Some authors naively assume that if they have published something then it can be easily re-used for teaching. No! everything you publish is claimed by Springer and resold. If I wanted all the images in this single article, it could cost hundreds of dollars (even though I am sure there would be a generous discount).

So now I want to see the data. Perhaps they are in tables. Let’s go to one. The caption of the table is “Validation of 19 differentially expressed genes by qRT-PCR”. What’s the contents of the table? I’d have thought it was the actual data. But the “IMAGE DETAILS” are a GIF which reproduces the words in the caption. So presumably I can’t see the actual table contents unless I subscribe (USD 600). So to decide whether I want to see this table I have to invest quite a lot.

So my summary:

  • It’s quite difficult for a typical “Mr Peter Murray-Rust, Blogger” to understand the site.
  • I wouldn’t dare to criticize it for technical quality. I would have expected images to link directly to the article, but … I’d also have expected tables to display their contents (or at least part of them).
  • Almost all the site (> 90% seems to be commercial /non-free whatever term. To make much use of it, it looks like you have to pay USD600 to subscribe



And, of course, Springer has carefully checked the rights to every item and respects the rights of every item that it doesn’t “own”. It only copyrights those items it has the right to do so. It says so, so I have to believe it.

Unless you tell me different.

I shall be contacting some of the apparent rights holders and asking to see whether they have given Springer permission to copyright their material, rebadge it as Springer images and resell it. I am sure they will confirm that they have agreed this with Springer. And of course I’ll let this blog know.

Unfortunately I seem to have found an awful lot of people and organizations I am going to have to write to. I’d appreciate some help…

[1] (Note: I inadvertently confused Springer.com with springerpublishing.com – from now on I shall refer only to springer.com – a phrase which includes the many subsidiary companies).

Mr. Peter Murray-Rust, Blogger

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8 Responses to #springergate: I try to explain SpringerImages and my continuing concern.

  1. Jan Jensen says:

    Doesn’t all this imply that PLoS is the only scientific publisher we scientists can really trust (and should support)? This is not a rhetorical question. I am genuinely wondering

    • pm286 says:

      [I assume your second Q was a keypress error?]
      I agree – the issue of trust is critical. It’s ultimately what publishers are selling (in principle anyone can manage the rest – typesetting, physical publication).
      There are several areas of trust. Trust that the journal exist and is run reputably. I think that’s true for most major publishers (of course there’s Elsevier’s fake journals, Chaos/Solitons/Fractals, etc but I think these are fringe effects). Like others I am slightly worried about Open vanity journals.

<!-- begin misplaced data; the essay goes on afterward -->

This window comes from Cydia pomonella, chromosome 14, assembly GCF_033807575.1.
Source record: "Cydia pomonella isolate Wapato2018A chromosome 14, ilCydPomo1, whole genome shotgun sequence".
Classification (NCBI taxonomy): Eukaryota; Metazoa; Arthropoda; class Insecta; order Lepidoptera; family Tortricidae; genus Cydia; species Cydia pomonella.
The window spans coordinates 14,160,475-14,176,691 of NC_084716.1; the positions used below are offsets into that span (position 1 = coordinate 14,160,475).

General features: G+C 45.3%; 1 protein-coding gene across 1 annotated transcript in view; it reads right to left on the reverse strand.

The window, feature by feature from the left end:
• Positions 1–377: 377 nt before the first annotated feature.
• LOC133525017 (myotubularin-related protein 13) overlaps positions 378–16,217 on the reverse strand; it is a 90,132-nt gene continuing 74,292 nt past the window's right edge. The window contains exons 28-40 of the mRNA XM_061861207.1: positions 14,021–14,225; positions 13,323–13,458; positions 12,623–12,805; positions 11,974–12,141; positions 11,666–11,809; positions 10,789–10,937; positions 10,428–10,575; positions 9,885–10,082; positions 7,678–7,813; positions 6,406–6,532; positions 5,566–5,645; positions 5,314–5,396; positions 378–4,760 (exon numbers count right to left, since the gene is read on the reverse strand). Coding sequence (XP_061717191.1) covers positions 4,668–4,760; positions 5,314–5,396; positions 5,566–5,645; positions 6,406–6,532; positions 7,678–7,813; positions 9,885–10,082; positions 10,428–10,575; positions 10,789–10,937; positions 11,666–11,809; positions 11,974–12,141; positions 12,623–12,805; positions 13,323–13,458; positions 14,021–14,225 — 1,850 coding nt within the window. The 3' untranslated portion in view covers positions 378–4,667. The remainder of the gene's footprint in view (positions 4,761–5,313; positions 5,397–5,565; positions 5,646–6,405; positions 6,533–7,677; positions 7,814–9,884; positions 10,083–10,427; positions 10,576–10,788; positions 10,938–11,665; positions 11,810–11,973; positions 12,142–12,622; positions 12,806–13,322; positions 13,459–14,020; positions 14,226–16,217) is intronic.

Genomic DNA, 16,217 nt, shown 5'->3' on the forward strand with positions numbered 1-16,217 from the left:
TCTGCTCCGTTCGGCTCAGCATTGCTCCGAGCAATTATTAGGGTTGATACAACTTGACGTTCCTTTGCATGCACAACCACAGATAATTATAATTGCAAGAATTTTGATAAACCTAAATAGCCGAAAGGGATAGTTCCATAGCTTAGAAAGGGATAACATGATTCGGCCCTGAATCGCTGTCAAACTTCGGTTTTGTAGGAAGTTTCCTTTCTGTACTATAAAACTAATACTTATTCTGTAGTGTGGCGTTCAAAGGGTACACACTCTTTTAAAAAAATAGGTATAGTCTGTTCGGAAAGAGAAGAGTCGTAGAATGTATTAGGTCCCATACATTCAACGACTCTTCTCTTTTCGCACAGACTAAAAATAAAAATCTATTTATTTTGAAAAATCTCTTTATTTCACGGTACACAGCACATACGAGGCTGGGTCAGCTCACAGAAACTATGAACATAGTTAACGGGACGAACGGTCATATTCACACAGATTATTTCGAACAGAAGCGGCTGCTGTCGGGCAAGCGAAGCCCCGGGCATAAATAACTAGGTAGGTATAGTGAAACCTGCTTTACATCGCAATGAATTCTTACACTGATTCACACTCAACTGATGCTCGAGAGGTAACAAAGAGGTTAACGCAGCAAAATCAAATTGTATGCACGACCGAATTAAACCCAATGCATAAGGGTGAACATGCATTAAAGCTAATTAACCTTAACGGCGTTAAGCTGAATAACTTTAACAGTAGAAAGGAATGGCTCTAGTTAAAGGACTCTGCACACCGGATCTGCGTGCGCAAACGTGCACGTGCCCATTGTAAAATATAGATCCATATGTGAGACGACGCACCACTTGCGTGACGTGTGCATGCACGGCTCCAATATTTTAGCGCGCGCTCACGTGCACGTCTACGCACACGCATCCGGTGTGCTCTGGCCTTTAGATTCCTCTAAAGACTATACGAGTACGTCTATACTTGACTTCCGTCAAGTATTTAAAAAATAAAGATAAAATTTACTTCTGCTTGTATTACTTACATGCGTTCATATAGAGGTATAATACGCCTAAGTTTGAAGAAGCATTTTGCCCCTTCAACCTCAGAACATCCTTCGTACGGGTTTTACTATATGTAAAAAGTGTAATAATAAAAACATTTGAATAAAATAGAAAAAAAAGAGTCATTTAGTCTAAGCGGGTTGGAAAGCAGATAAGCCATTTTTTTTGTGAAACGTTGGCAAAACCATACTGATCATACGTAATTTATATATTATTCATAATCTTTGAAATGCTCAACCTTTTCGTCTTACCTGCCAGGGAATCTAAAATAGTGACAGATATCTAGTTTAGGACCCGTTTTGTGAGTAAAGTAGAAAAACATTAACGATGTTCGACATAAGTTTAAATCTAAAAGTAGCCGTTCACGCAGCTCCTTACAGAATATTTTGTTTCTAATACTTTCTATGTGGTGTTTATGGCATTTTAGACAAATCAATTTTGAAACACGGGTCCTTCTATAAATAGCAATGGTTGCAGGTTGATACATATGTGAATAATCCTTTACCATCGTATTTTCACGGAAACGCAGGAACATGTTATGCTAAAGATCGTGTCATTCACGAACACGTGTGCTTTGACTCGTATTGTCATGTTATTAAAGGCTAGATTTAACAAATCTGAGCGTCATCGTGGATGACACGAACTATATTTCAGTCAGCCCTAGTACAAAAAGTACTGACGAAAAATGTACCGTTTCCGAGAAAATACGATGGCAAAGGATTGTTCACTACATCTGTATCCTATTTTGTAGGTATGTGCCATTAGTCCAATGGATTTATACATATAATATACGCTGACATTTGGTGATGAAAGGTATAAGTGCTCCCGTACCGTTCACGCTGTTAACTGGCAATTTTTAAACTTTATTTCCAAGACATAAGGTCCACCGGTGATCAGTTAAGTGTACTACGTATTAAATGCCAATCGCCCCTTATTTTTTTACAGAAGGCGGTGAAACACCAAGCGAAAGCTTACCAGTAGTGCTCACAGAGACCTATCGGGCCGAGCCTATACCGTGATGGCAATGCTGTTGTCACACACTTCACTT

Trust that the current publishing industry is working in the interests of scholars? Declining rapidly.
      Trust that the industry is keeping costs and profits to a minimum. Not a chance.
      Trust that the industry works together to reduce costs, create better metadata and interoperability. No way.
      Trust in the publishers’ associations to provide a balanced view of what publishing should be? No.
      Trust in the absence of dirty political tricks? Like PRISM? No chance. It will get dirtier.
      Trust in the industry not to take advantage of universities and their librarians. No.
      Trust in the purity of the review process? Certainly not for the glamour journals.
      Trust in avoiding lock-in to walled gardens? It will get worse.
      Trust in general competence? Highly variable. Many do a good job and may screw up.
      There are lots of publishers I trust in certain aspects. Of the ones that genuinely have the community interest at heart I’d put certain society publishers (e.g. IUCr, EGU, ASBMB – there are many more that I don’t know). But not all – and the ACS is a clear example of a publisher that indulges in practices that harm the community. All organizations get hardened arteries with age – the most venerable societies can be very conservative. BMC is reasonably young – was created to change publishing and has done a good job. PLoS is truly revolutionary and scores well on most things. It will have to work hard to maintain its youth. eLIFE – we have yet to see. Wellcome is truly revolutionary.
      If you have the choice then I would always look at PLoS, BMC and eLIFE. This isn’t so much a questions of trust as a belief in changing the system.

  2. Jan Jensen says:

    Agreed, but by publishing in BMC aren’t you financially supporting Springer?

    • pm286 says:

      Yes – and that’s tricky.
      I differentiate between refusing to provide Springer with voluntary services (refereeing, editing, authoring) and doing this for BMC. I am not at the stage where I would actively campaign to destroy an publisher financially, though who knows about the future.
      I keep this under review – this week Springer has gone down in my standing.

  3. Peter, another way to find the source of an image, with a good success rate, is to google its caption.

    • pm286 says:

      Highlights the role of Google and other search engines, which presumably index the closed literature. And academics are not allowed to index the literature they subscribe to!

  4. Pingback: Unilever Centre for Molecular Informatics, Cambridge - #ami2 liberating science; more SpringerGate: I have to ask their permission to re-use CC-BY 2.0 « petermr's blog